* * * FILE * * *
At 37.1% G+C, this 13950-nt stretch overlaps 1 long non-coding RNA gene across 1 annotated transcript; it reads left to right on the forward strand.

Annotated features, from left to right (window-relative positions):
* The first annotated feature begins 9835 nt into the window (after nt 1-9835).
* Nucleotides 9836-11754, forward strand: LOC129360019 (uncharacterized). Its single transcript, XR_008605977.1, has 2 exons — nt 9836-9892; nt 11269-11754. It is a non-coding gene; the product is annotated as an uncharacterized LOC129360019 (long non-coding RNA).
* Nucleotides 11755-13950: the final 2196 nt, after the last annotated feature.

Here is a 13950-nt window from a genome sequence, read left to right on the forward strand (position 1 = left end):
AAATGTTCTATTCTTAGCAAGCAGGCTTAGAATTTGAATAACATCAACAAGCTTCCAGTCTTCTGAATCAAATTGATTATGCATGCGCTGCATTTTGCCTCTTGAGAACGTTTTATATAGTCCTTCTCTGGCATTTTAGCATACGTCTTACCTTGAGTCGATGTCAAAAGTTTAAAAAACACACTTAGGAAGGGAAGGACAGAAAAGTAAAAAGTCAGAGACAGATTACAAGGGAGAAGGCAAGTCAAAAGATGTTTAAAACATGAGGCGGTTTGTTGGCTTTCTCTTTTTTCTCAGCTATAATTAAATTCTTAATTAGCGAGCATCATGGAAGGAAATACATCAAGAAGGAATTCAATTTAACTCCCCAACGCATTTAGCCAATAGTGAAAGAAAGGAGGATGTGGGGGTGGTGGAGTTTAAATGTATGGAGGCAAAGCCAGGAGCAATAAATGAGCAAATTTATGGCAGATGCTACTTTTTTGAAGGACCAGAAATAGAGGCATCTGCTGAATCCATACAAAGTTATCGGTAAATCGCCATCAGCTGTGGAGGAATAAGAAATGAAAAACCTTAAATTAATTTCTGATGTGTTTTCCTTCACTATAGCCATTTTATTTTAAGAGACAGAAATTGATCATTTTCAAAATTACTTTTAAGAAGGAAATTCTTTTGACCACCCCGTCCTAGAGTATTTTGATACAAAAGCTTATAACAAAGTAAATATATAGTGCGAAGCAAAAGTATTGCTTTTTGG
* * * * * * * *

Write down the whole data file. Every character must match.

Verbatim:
At 37.1% G+C, this 13950-nt stretch overlaps 1 long non-coding RNA gene across 1 annotated transcript; it reads left to right on the forward strand.

Annotated features, from left to right (window-relative positions):
* The first annotated feature begins 9835 nt into the window (after nt 1-9835).
* Nucleotides 9836-11754, forward strand: LOC129360019 (uncharacterized). Its single transcript, XR_008605977.1, has 2 exons — nt 9836-9892; nt 11269-11754. It is a non-coding gene; the product is annotated as an uncharacterized LOC129360019 (long non-coding RNA).
* Nucleotides 11755-13950: the final 2196 nt, after the last annotated feature.

Here is a 13950-nt window from a genome sequence, read left to right on the forward strand (position 1 = left end):
AAATGTTCTATTCTTAGCAAGCAGGCTTAGAATTTGAATAACATCAACAAGCTTCCAGTCTTCTGAATCAAATTGATTATGCATGCGCTGCATTTTGCCTCTTGAGAACGTTTTATATAGTCCTTCTCTGGCATTTTAGCATACGTCTTACCTTGAGTCGATGTCAAAAGTTTAAAAAACACACTTAGGAAGGGAAGGACAGAAAAGTAAAAAGTCAGAGACAGATTACAAGGGAGAAGGCAAGTCAAAAGATGTTTAAAACATGAGGCGGTTTGTTGGCTTTCTCTTTTTTCTCAGCTATAATTAAATTCTTAATTAGCGAGCATCATGGAAGGAAATACATCAAGAAGGAATTCAATTTAACTCCCCAACGCATTTAGCCAATAGTGAAAGAAAGGAGGATGTGGGGGTGGTGGAGTTTAAATGTATGGAGGCAAAGCCAGGAGCAATAAATGAGCAAATTTATGGCAGATGCTACTTTTTTGAAGGACCAGAAATAGAGGCATCTGCTGAATCCATACAAAGTTATCGGTAAATCGCCATCAGCTGTGGAGGAATAAGAAATGAAAAACCTTAAATTAATTTCTGATGTGTTTTCCTTCACTATAGCCATTTTATTTTAAGAGACAGAAATTGATCATTTTCAAAATTACTTTTAAGAAGGAAATTCTTTTGACCACCCCGTCCTAGAGTATTTTGATACAAAAGCTTATAACAAAGTAAATATATAGTGCGAAGCAAAAGTATTGCTTTTTGG